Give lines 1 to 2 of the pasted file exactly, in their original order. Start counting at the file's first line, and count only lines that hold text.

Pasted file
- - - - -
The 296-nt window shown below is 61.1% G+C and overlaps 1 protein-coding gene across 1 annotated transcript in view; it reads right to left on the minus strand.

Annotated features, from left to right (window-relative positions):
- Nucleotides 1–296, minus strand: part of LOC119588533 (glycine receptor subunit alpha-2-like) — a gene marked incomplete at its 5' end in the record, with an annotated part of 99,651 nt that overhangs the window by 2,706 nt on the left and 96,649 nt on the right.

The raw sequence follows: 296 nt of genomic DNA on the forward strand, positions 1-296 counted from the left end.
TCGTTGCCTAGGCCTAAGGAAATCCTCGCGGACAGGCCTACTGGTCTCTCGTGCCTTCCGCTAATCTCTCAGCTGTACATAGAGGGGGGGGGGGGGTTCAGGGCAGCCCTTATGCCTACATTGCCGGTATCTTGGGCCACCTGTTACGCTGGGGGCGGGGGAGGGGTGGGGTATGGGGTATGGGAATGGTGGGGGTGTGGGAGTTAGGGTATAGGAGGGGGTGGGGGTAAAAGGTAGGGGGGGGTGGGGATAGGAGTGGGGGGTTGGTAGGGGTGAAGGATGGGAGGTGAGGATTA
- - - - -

The 296-nt window shown below is 61.1% G+C and overlaps 1 protein-coding gene across 1 annotated transcript in view; it reads right to left on the minus strand.

Annotated features, from left to right (window-relative positions):